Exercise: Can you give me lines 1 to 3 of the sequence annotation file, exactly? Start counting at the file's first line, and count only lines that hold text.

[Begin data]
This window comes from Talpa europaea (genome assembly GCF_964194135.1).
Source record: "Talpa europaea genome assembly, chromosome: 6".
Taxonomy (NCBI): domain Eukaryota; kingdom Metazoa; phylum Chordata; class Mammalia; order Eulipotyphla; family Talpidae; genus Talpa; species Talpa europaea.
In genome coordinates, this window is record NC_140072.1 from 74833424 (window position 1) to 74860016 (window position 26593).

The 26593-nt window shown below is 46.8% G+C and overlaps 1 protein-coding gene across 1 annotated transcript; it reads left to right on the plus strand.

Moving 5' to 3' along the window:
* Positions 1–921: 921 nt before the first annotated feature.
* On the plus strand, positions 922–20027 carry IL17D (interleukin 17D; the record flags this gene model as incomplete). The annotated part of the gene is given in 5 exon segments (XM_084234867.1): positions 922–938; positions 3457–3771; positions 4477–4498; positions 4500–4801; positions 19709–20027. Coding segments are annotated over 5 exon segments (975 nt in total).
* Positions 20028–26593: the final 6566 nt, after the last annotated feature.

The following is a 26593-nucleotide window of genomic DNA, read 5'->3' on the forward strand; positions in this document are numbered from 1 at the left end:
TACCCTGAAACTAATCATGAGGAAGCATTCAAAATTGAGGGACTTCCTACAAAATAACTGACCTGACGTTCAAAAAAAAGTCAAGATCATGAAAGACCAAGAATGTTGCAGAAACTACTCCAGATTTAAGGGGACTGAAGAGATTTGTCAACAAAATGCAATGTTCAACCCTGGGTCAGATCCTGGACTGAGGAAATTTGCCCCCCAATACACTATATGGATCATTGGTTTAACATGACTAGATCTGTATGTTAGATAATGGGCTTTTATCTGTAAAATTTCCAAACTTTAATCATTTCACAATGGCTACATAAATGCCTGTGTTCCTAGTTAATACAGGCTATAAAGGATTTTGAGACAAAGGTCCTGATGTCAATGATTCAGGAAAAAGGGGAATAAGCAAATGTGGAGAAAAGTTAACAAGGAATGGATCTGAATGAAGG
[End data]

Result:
This window comes from Talpa europaea (genome assembly GCF_964194135.1).
Source record: "Talpa europaea genome assembly, chromosome: 6".
Taxonomy (NCBI): domain Eukaryota; kingdom Metazoa; phylum Chordata; class Mammalia; order Eulipotyphla; family Talpidae; genus Talpa; species Talpa europaea.